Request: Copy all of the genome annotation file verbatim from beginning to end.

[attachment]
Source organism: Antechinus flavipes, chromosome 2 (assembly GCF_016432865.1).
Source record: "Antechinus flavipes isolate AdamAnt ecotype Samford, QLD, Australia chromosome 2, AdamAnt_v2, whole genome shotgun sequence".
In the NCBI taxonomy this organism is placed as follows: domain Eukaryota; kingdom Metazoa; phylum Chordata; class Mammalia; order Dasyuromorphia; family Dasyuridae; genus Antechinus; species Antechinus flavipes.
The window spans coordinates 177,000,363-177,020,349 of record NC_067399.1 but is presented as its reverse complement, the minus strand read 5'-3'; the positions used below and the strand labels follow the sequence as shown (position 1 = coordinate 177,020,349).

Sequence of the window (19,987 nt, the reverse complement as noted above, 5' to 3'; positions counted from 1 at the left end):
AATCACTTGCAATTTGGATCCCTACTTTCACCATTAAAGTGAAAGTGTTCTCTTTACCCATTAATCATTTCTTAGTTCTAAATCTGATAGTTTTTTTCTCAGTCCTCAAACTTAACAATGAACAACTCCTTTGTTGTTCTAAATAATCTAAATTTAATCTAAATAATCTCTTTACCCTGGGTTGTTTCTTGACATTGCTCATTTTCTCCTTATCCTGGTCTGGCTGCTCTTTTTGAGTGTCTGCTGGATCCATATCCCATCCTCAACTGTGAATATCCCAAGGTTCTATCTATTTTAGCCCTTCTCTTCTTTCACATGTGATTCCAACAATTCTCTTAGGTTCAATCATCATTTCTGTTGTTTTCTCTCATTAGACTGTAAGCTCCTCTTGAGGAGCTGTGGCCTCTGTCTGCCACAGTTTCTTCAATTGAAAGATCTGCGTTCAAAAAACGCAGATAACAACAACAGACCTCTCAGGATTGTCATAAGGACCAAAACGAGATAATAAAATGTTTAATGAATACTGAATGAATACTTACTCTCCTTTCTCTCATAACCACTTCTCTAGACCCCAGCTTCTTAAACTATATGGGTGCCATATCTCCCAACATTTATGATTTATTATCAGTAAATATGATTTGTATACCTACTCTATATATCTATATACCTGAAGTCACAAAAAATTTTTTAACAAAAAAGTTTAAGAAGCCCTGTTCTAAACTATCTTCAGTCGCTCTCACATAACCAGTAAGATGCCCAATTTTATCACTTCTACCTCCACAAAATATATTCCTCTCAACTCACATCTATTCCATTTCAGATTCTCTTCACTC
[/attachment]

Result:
Source organism: Antechinus flavipes, chromosome 2 (assembly GCF_016432865.1).
Source record: "Antechinus flavipes isolate AdamAnt ecotype Samford, QLD, Australia chromosome 2, AdamAnt_v2, whole genome shotgun sequence".
In the NCBI taxonomy this organism is placed as follows: domain Eukaryota; kingdom Metazoa; phylum Chordata; class Mammalia; order Dasyuromorphia; family Dasyuridae; genus Antechinus; species Antechinus flavipes.
The window spans coordinates 177,000,363-177,020,349 of record NC_067399.1 but is presented as its reverse complement, the minus strand read 5'-3'; the positions used below and the strand labels follow the sequence as shown (position 1 = coordinate 177,020,349).

Sequence of the window (19,987 nt, the reverse complement as noted above, 5' to 3'; positions counted from 1 at the left end):
AATCACTTGCAATTTGGATCCCTACTTTCACCATTAAAGTGAAAGTGTTCTCTTTACCCATTAATCATTTCTTAGTTCTAAATCTGATAGTTTTTTTCTCAGTCCTCAAACTTAACAATGAACAACTCCTTTGTTGTTCTAAATAATCTAAATTTAATCTAAATAATCTCTTTACCCTGGGTTGTTTCTTGACATTGCTCATTTTCTCCTTATCCTGGTCTGGCTGCTCTTTTTGAGTGTCTGCTGGATCCATATCCCATCCTCAACTGTGAATATCCCAAGGTTCTATCTATTTTAGCCCTTCTCTTCTTTCACATGTGATTCCAACAATTCTCTTAGGTTCAATCATCATTTCTGTTGTTTTCTCTCATTAGACTGTAAGCTCCTCTTGAGGAGCTGTGGCCTCTGTCTGCCACAGTTTCTTCAATTGAAAGATCTGCGTTCAAAAAACGCAGATAACAACAACAGACCTCTCAGGATTGTCATAAGGACCAAAACGAGATAATAAAATGTTTAATGAATACTGAATGAATACTTACTCTCCTTTCTCTCATAACCACTTCTCTAGACCCCAGCTTCTTAAACTATATGGGTGCCATATCTCCCAACATTTATGATTTATTATCAGTAAATATGATTTGTATACCTACTCTATATATCTATATACCTGAAGTCACAAAAAATTTTTTAACAAAAAAGTTTAAGAAGCCCTGTTCTAAACTATCTTCAGTCGCTCTCACATAACCAGTAAGATGCCCAATTTTATCACTTCTACCTCCACAAAATATATTCCTCTCAACTCACATCTATTCCATTTCAGATTCTCTTCACTC